I grew in Addis Ababa and know the sewage and drainage problem my city had then twenty years ago when the population was a little more than a million and now this number is tripled without proper infrastructure to handle the growing population.
When I sent my six years old son with his mom to see hid grand father in summer of 2001 I got the first answer to my question regarding infrastructure at local level.
How is my father toilet, I asked my wife? The answer was "we flush the toilet and the water is not going any where" and it was a nightmare for the little boy. I know my father house has a septic tank like many houses in Addis where all the sewage settled and is removed once in a while.
Our septic tank was built on clay soil common in Addis neighborhoods which is very elastic and cracks in dry season.The septic tank which is almost sixty years old might have deteriorated by now and it is no longer giving its service and as we know there is no central sewage system in most of Addis to switch to.
The sewage infrastructure as was mentioned on Ato Getachew Belaineh's well written article posted on www.nazret.com is nonexistent in Addis and it seems to me without that whatever new buildings are erected is just like clapping in one hand.
Ato Getachew also mention the sediment build up as a result of deforestation in Addis surroundings is also going to ruin whatever big roads built and all the public money invested in building new roads without taking care of the sedimentation problem is a disaster.
International organization who give loans to the infrastructure development I wonder why they did not make a prerequisite to develop sewage and drainage structures that is compatible to the new development.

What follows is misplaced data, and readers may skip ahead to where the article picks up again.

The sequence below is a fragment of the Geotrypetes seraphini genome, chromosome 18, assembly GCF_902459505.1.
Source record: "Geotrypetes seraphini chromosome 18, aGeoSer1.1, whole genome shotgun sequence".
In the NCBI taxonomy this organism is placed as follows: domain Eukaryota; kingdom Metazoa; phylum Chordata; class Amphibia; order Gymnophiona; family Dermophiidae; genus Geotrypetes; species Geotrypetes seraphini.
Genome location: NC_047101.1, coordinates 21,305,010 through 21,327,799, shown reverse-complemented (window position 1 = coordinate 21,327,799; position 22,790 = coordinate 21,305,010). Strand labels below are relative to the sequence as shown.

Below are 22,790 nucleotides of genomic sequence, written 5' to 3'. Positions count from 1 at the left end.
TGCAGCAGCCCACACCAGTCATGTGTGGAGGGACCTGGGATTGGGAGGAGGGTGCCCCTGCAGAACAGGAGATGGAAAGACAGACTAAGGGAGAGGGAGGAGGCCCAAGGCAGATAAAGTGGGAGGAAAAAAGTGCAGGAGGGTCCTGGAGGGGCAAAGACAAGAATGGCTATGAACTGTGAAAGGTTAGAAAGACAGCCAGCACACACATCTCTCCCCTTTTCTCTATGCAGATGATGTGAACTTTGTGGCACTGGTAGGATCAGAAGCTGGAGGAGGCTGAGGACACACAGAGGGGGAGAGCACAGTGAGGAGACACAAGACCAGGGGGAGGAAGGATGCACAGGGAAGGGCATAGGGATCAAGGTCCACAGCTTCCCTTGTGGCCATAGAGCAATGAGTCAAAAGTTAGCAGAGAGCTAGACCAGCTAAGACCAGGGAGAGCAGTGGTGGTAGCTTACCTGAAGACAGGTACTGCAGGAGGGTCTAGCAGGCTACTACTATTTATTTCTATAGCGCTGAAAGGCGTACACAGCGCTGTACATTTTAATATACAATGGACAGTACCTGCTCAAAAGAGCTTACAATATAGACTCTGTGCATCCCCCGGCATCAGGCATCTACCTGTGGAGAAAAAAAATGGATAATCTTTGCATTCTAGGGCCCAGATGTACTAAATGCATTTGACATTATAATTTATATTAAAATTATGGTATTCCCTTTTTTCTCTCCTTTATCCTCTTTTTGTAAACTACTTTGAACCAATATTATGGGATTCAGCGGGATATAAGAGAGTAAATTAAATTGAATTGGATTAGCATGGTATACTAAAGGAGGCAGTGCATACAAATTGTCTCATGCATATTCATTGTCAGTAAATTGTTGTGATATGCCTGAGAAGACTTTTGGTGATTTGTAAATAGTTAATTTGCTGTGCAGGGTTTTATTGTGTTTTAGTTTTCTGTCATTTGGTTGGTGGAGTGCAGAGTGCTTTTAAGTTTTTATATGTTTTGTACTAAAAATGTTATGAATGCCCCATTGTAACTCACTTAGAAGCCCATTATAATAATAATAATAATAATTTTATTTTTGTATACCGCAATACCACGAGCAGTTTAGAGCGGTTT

The bottom line for any development is also participation of local communities at every stage of planning which is not the case in Addis Ababa.
Addis Ababeans were denied democratically elected councils in 2005 and TPLF after three years is now ready to put its own people back again and these new administrators will not care for the millions of Addis Ababeans and the seventeen years of their control of Addis is a dismal failure.
Addis Ababa which means New Flower has got new name by the Forbes magazine as the the six dirtiest city in the world.
All the new buildings and big roads that were built in the last seventeen years did not hide the fact that the city has no basic sewage and drainage system which is the requirement for a healthy city.
The current regime's polices are to make fast money and care less for the future of Ethiopia or its cities and the image of our cities for some who come after short visit are new buildings that rise in different neighborhoods.
However, for some good observers like Ato Getachew who truly cares for their people and cities that was not the case.
Addis and most cities in Ethiopia are like New York or London, forty or fifty years ago in their water and sewage development and to change that we need city administrations accountable to the people and the government which is investing for the future.